Humans have picked up objects off of the ground for thousands of years. This is precisely what a deadlift is. So why is the deadlift often turned away by many gym-goers in favor of bicep curls and leg-extensions? When does one curl something in real life or extend their leg in absence of any other movement?
However, it is easy to remember the last time a heavy couch or table needed to be lifted and moved. It is even easy to remember picking up a pencil from the floor. These are all deadlifts – the lifting of a stalled object from the ground.
The lifter’s form may have been wrong with a rounded back and locked legs. They likely did not drag the pencil up their leg to maximize their leverage. Nevertheless, the concept is the same. They performed a deadlift. Now if the object weighed 500lbs, the incorrect form used by the lifter can eventually cause injury over time.
This is precisely why the lift is so commonly avoided, especially by beginners. Many have lived their lives in a sedentary fashion and lack the structural integrity to properly pick an object off of the floor without hurting themselves. So what do these individuals do? They call the deadlift a “dangerous exercise” and move on to the chest-fly machine and other similar contraptions.
What is the problem with this? People never “chest-fly” anything in their everyday life. It is not functional whatsoever. In fact, an overreliance on machine work will put you at further risk of injury. The prime movers become overdeveloped in relation to the stabilizers. A skyscraper cannot be built on a faulty foundation.
It is difficult to name a muscle in the body that does not get activated during the deadlift. In turn, it is difficult to name a muscle that can be injured or aggravated without hampering the deadlift. If you can and have deadlifted before, you are likely doing it incorrectly.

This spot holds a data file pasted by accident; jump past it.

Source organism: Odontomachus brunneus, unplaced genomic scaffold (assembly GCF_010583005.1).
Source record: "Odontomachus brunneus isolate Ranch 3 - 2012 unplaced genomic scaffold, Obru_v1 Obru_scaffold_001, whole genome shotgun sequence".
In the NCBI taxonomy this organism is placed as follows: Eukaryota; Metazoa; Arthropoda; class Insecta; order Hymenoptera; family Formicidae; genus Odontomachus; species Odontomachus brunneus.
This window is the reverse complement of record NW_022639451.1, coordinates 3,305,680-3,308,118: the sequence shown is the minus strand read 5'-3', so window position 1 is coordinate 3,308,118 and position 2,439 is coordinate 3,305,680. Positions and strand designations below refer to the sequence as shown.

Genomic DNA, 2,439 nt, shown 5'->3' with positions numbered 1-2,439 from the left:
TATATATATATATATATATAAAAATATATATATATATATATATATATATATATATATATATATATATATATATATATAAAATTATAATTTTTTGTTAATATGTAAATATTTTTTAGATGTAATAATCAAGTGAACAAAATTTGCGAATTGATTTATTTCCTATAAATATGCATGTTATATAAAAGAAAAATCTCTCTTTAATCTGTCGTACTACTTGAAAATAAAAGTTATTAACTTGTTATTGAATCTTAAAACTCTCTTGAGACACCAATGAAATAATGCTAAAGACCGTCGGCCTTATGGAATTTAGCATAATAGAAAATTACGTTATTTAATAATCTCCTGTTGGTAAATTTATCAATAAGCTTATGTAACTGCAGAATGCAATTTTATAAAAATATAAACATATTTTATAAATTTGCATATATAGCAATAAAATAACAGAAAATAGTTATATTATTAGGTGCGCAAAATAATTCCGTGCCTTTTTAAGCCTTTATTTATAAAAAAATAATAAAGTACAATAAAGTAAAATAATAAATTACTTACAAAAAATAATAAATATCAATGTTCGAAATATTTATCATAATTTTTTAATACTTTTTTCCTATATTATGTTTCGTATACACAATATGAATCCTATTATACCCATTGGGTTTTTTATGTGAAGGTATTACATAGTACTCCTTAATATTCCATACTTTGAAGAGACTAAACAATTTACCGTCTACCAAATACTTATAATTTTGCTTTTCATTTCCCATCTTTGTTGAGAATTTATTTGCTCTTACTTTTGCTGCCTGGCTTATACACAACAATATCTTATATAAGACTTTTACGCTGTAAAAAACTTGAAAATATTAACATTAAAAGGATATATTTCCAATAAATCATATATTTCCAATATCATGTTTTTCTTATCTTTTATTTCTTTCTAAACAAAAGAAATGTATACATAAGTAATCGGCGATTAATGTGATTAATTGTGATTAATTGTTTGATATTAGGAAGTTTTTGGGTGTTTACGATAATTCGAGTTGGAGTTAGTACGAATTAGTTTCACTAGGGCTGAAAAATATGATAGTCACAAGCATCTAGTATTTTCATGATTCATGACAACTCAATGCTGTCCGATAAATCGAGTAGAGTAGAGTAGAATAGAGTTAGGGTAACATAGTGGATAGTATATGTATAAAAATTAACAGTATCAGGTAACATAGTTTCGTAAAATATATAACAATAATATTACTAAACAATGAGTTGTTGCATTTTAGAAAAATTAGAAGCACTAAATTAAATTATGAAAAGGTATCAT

The body must act in perfect synchrony, from your head positioning and grip strength, to your foot positioning and spinal alignment. Because of this, total overall progression can be measured much more accurately. A 90lb increase on the deadlift is a 90lb increase in complete body function.
Even if the majority of this increase was due to an improvement in form, rather than strength progression, this means that the lifter has increased the movement efficiency and coordination of their body. This is just as important, if not more so, than increasing his or her strength capacity.
The translation of this enters many walks of life. A good deadlift can improve athletic performance in a variety of sports, as well as an individual’s capability to perform in everyday life. The root of these benefits lies in the exercise’s facilitation of good posture.
Proper form on a deadlift calls for good postural alignment of the spinal cord. As the resistance increases, the muscles associated with good posture will strengthen and support the individual to excel in everyday tasks in the safest and most efficient way possible.
Therefore, for anyone inspired to add deadlifts into their program, it would be wise to start as light as possible to master proper form and slowly add resistance without putting their body in a compromising position.
For those not capable of performing a quality deadlift with even the most minimal resistance, weightlifting of any sort should only come after the issues of flexibility, core strength, and movement coordination have been addressed.
This should be done by simply using one’s own bodyweight and nutritional adjustments, as resistance training at such a beginning level may foster further muscular imbalances and bad habits in regard to overall form. Once capable, deadlifting can then be added and its various benefits can be reaped.